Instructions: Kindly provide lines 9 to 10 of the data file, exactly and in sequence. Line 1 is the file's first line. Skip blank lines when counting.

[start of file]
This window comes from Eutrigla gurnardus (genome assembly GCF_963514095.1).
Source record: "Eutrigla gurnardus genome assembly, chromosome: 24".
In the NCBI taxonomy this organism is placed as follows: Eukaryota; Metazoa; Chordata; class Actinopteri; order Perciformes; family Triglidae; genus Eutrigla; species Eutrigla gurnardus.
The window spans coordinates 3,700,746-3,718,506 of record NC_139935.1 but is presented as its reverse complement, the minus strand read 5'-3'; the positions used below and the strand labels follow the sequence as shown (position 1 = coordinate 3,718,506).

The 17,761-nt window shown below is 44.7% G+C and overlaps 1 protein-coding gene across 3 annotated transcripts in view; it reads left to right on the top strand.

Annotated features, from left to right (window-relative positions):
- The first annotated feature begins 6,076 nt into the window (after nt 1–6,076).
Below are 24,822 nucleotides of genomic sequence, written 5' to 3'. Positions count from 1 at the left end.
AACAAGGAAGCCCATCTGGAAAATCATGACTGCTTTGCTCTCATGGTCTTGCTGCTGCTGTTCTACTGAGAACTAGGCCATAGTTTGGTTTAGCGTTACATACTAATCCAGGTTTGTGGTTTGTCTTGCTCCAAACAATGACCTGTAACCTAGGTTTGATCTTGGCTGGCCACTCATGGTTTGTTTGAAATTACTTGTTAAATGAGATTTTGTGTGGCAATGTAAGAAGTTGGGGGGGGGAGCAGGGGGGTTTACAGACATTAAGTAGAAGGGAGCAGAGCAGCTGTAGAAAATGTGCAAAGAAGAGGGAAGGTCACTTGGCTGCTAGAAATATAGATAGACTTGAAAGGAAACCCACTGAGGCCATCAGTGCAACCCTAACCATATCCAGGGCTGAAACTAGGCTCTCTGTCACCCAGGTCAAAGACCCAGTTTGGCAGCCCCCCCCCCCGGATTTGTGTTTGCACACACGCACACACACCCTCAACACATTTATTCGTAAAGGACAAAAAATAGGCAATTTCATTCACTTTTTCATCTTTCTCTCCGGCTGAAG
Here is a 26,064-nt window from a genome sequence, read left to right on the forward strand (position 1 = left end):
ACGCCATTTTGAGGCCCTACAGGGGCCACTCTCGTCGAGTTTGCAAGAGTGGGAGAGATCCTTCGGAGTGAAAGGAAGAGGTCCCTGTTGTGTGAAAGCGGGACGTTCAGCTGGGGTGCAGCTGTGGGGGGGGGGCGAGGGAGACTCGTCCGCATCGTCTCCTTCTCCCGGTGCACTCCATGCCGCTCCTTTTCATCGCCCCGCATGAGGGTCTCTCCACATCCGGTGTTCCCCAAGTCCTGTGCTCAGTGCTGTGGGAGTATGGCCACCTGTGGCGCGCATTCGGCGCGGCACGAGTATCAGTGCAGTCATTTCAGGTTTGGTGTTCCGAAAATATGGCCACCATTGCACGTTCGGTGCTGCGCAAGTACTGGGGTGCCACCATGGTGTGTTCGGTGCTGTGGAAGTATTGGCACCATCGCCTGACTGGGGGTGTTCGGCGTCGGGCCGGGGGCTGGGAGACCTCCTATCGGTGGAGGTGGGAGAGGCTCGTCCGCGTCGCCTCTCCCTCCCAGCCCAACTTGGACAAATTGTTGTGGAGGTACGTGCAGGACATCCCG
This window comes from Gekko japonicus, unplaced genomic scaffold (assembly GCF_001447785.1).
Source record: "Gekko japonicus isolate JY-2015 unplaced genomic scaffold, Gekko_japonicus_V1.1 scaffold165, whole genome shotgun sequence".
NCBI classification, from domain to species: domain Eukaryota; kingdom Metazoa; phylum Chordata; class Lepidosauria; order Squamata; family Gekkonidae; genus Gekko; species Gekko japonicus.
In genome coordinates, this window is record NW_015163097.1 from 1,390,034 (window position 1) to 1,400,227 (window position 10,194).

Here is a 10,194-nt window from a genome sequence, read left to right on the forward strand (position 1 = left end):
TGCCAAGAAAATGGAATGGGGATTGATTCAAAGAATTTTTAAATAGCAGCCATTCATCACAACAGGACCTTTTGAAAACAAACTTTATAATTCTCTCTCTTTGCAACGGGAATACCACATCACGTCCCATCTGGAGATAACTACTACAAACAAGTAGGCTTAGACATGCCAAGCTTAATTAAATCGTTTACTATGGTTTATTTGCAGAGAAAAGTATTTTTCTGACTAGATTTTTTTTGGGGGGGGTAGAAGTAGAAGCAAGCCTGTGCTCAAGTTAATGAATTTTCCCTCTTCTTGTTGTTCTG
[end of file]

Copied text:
AACAAGGAAGCCCATCTGGAAAATCATGACTGCTTTGCTCTCATGGTCTTGCTGCTGCTGTTCTACTGAGAACTAGGCCATAGTTTGGTTTAGCGTTACATACTAATCCAGGTTTGTGGTTTGTCTTGCTCCAAACAATGACCTGTAACCTAGGTTTGATCTTGGCTGGCCACTCATGGTTTGTTTGAAATTACTTGTTAAATGAGATTTTGTGTGGCAATGTAAGAAGTTGGGGGGGGGAGCAGGGGGGTTTACAGACATTAAGTAGAAGGGAGCAGAGCAGCTGTAGAAAATGTGCAAAGAAGAGGGAAGGTCACTTGGCTGCTAGAAATATAGATAGACTTGAAAGGAAACCCACTGAGGCCATCAGTGCAACCCTAACCATATCCAGGGCTGAAACTAGGCTCTCTGTCACCCAGGTCAAAGACCCAGTTTGGCAGCCCCCCCCCCCGGATTTGTGTTTGCACACACGCACACACACCCTCAACACATTTATTCGTAAAGGACAAAAAATAGGCAATTTCATTCACTTTTTCATCTTTCTCTCCGGCTGAAG
Here is a 26,064-nt window from a genome sequence, read left to right on the forward strand (position 1 = left end):